Three people were rescued after a commercial dive boat overturned off the Nahant coast Friday morning, officials said.
Frank Pappalardo, a Nahant firefighter who swam to the rescue of the marooned boaters, described how he swam through 15-foot swells to get life jackets to them.
Large waves off of the southeastern Nahant coast near the Shag Rocks had overpowered the low sides of the boat Friday morning, causing it to flip over.
Coast Guard Petty Officer Ryan Noel said the people on the 32-foot aluminum vessel were commercial divers.
The three, none of whom was wearing a life jacket, were sitting on the hull of the boat, Pappalardo said, when someone on the shore saw the boat about 2 miles offshore and called authorities at 8:50 a.m.
Nahant fire and police officials, State Police, the Coast Guard, and the Nahant harbormaster rode out to rescue the divers. They got as close to the boat as they could before Pappalardo got in the water and swam closer to throw the life jackets to the divers, he said.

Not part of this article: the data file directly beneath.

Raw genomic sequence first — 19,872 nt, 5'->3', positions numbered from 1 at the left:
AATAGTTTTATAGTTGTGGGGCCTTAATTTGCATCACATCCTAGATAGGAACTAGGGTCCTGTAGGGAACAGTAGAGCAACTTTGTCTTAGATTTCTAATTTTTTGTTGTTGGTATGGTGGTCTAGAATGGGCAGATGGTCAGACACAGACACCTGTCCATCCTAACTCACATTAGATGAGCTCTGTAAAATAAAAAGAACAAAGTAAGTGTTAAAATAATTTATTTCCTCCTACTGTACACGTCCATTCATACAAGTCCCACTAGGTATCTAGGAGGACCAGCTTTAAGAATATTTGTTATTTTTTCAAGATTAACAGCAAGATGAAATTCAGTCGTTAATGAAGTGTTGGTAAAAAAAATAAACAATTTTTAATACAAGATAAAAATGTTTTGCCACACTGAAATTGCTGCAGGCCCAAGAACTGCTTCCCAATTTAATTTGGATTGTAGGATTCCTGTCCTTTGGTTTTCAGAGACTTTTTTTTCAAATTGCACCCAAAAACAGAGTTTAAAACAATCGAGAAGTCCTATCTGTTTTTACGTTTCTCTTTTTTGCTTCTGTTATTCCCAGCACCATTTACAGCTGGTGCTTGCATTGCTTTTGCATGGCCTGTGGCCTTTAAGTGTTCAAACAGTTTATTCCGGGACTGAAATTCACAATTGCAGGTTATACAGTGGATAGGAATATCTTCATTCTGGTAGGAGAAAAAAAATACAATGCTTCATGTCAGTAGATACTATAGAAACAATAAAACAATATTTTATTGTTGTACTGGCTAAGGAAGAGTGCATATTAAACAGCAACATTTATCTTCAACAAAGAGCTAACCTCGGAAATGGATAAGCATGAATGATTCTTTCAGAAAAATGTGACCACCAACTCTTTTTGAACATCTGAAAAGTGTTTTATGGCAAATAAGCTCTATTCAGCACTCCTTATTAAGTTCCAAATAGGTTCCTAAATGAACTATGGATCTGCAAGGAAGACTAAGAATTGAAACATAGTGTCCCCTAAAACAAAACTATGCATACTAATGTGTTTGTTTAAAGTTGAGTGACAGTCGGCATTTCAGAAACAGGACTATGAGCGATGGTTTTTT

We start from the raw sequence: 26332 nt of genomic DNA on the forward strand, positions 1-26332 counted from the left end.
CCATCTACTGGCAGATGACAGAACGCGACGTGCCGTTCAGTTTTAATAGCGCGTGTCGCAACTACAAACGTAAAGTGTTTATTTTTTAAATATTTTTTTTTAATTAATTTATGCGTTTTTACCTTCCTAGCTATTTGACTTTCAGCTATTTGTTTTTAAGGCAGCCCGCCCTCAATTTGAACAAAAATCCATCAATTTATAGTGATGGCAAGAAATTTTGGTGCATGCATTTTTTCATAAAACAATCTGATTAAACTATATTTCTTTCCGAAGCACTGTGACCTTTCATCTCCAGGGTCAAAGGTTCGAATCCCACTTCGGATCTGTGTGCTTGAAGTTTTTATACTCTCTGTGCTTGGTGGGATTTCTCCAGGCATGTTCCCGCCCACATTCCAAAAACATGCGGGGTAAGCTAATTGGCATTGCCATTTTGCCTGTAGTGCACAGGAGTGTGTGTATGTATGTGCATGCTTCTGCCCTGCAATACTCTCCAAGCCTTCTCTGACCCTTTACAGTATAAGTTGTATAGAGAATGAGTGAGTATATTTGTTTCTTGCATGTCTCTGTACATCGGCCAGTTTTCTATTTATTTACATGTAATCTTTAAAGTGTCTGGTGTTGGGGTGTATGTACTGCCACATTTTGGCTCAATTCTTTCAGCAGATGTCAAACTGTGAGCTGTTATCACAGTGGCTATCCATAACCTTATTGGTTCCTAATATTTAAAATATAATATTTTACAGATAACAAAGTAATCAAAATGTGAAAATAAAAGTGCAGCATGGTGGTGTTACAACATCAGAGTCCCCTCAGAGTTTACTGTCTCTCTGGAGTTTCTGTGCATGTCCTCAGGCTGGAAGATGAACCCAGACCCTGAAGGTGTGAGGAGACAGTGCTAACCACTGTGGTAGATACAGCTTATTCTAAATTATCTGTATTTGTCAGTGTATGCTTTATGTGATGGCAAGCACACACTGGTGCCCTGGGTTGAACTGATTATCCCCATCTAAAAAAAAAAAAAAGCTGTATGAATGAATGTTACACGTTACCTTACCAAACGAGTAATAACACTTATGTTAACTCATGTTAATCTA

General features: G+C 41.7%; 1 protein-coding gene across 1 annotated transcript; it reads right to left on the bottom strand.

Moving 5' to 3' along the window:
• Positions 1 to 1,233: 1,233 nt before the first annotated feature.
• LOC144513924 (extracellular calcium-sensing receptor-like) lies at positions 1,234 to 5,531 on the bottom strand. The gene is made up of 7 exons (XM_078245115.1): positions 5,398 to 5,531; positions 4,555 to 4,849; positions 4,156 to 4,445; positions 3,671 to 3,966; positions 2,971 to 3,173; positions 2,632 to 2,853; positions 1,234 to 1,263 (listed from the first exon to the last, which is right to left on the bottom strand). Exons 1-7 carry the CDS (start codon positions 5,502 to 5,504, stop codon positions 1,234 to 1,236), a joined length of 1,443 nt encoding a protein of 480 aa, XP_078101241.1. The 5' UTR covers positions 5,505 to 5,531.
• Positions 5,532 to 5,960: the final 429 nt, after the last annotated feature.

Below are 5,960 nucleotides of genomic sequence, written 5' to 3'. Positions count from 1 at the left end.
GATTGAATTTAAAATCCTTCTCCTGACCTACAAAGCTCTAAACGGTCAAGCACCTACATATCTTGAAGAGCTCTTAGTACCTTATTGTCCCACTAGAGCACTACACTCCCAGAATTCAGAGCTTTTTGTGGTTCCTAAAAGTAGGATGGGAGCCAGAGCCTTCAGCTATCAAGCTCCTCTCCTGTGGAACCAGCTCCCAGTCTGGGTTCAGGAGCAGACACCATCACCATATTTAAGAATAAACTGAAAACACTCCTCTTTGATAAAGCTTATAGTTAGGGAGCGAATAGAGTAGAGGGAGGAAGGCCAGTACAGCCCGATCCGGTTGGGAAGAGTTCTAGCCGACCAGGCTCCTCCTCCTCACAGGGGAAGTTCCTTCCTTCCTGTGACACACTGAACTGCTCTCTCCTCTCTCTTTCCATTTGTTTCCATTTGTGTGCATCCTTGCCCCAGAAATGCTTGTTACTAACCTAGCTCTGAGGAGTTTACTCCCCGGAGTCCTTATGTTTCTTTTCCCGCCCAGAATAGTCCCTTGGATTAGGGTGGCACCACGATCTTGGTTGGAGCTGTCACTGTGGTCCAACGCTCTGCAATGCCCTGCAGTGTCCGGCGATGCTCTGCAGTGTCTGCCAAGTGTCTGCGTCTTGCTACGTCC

The water was warm, Pappalardo said, but the wind was strong at 15 miles per hour, causing waves up to about 15 feet.
However, the rescue was successful and the marooned boaters were taken back to shore with no injuries.
Coast Guard officials tweeted a photo of rescue crews responding to the overturned boat. “No reported injuries, however they were not wearing life jackets,” the tweet said.
#BreakingNews @USCGNortheast rescue crews from Station Boston responded to an overturned boat with 3 people aboard on Nahant Bay. @NahantPolice rescued the 3 off the hull of the boat. No reported injuries, however they were not wearing life jackets. #SAR @USCG #WearIt pic.twitter.com/F63cU8Utoe— USCGNortheast (@USCGNortheast) September 13, 2019
A tug boat pulled the boat back to shore in Quincy, Pappalardo said.
The whole rescue took about 25 minutes, he said.
The Nahant Fire Department has an ocean rescue team equipped with jet skis, boats, and personnel trained in rescue swimming, Pappalardo said.
“When something like this happens, we’re ready to go,” he said. “We have a lot of ocean rescues during the summer time.”